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September 4, 2014 | Rob Spurlock

How to Write Terms and Conditions for a Website

Writing Terms and Conditions

Have you ever been asked to agree to a Terms and Conditions statement when you visited a website? (If not, I'm impressed - they're everywhere).

Did you skip reading it entirely and continue on as if it were a small bump in the road?

Many website visitors do skip the Terms and Conditions (a.k.a. Terms of Service or Terms of Use), but they are actually legal documents. These statements can either protect your rights or give them away - that's why it's so important to read them!

But what if you're on the other side of this equation?

How to Write Terms and Conditions for Your Own Website

If your website asks for and stores personal information from visitors or users, then including Terms and Conditions is particularly important.

For most websites, a simple disclaimer stating what you will do with the personal data you collect is sufficient, and wouldn't necessarily require users to opt in.

However, some websites need visitors to accept a binding legal agreement, which usually involves both parties' privacy, personal information, and even copyrights.

So if you need a Terms and Conditions agreement for your website, how should you go about writing one?

You can use other websites' versions as a boilerplate to get you started, and they can give you an idea of what you need to cover. Ultimately, you should not copy and reuse an entire Terms and Conditions statement as your own; it could open you up to legal issues that you aren't even aware of, and someone else's policy may not cover all of your business's needs.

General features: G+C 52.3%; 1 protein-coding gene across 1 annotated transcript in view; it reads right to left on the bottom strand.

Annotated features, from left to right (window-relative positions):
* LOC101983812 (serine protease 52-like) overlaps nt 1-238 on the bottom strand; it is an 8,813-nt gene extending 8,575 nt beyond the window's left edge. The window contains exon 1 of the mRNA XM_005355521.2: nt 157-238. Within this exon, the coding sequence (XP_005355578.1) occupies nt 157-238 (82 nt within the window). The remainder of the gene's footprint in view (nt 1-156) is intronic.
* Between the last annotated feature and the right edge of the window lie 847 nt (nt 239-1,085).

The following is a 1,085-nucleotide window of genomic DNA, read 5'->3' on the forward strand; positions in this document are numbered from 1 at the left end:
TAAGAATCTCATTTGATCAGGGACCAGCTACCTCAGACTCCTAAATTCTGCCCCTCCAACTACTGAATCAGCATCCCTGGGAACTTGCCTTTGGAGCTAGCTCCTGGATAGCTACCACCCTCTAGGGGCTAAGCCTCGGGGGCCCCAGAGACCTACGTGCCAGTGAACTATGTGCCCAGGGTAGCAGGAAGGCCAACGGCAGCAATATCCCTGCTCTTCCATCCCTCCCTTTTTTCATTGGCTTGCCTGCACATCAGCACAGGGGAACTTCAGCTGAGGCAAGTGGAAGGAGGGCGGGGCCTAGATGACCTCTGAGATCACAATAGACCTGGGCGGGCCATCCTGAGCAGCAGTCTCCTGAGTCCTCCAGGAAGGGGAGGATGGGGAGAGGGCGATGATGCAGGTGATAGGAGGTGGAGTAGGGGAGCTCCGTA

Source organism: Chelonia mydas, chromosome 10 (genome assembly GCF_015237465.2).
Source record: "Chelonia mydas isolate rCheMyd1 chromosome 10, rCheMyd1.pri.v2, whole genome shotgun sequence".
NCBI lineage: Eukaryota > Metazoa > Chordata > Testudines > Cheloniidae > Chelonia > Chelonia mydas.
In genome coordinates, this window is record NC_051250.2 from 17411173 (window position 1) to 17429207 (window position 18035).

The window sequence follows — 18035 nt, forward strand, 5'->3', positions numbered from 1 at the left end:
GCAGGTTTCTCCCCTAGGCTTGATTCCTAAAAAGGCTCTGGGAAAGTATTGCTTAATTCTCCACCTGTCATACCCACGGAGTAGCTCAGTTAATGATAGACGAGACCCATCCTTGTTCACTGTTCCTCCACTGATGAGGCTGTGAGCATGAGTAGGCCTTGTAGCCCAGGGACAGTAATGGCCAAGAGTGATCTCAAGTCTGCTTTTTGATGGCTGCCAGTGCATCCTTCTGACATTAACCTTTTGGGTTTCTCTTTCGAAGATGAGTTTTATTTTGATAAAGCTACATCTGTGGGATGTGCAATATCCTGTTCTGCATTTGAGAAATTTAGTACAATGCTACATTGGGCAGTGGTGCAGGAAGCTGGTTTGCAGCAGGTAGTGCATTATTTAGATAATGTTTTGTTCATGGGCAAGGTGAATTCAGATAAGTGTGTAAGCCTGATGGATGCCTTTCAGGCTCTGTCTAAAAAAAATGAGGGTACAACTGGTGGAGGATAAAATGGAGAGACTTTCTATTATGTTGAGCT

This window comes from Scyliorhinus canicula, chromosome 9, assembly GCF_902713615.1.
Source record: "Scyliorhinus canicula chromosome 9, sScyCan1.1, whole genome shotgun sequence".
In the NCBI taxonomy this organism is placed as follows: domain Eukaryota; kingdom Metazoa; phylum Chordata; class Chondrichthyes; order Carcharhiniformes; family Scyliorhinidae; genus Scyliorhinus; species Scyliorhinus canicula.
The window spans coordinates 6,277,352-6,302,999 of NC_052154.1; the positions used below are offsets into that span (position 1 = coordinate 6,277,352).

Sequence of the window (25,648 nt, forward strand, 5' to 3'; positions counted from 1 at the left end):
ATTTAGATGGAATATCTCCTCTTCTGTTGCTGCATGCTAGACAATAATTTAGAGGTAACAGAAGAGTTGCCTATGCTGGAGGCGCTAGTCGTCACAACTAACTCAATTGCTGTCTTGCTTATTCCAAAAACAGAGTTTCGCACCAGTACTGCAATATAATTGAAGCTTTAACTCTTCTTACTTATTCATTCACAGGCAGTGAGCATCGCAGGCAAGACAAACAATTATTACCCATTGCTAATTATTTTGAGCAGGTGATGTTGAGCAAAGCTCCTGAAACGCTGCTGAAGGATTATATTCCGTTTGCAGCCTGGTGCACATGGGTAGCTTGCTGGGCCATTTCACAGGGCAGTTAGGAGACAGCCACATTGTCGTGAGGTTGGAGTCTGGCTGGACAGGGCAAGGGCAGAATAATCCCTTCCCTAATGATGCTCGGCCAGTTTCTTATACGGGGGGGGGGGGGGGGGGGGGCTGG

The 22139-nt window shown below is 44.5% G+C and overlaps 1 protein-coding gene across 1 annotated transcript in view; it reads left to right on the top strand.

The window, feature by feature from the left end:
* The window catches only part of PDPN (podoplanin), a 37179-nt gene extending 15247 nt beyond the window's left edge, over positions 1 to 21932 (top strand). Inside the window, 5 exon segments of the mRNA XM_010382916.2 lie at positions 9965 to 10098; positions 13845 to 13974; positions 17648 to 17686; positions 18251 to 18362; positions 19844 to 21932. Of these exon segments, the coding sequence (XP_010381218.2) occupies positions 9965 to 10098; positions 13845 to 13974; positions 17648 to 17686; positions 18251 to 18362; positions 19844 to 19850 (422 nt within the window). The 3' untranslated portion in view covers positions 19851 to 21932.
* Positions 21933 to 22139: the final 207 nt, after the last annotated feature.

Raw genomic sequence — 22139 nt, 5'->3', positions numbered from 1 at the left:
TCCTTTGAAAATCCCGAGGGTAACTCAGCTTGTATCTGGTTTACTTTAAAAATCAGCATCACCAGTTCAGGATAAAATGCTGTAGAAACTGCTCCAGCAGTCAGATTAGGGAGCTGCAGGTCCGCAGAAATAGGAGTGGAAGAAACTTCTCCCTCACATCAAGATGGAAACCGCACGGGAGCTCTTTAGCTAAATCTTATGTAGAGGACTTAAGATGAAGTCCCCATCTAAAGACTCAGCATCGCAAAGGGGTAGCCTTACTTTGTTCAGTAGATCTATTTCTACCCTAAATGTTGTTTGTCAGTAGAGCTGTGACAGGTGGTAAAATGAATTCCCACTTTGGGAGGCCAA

Here are a few common things you may want to cover:

  • The name and purpose of the website and the company responsible for it
  • Expected or allowed usage of your website, including guidelines for interacting with other users
  • The repercussions of misuse of your website (banning, cancellation, etc.)
  • Payment details, such as membership or subscription fees, etc.
  • How to cancel an account or opt out of emails
  • Ownership of images, content, software, or services
  • The visitor or user's rights

Lastly, don't forget to include a privacy policy, which should include much more detailed information about any third party systems (such as tracking or data collection) and what you intend to do with your visitors' private information.

Is there anything else you needed to include in your Terms and Conditions? If so, tell me about it in the comments!

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Rob Spurlock

Rob Spurlock

Principal and Founder of VIEO Design™, LLC. Rob has a love for the East TN community. Server environment, web functionality and WordPress expert. He has extensive expertise in the Internet industry and related Internet software with over 15 years experience.

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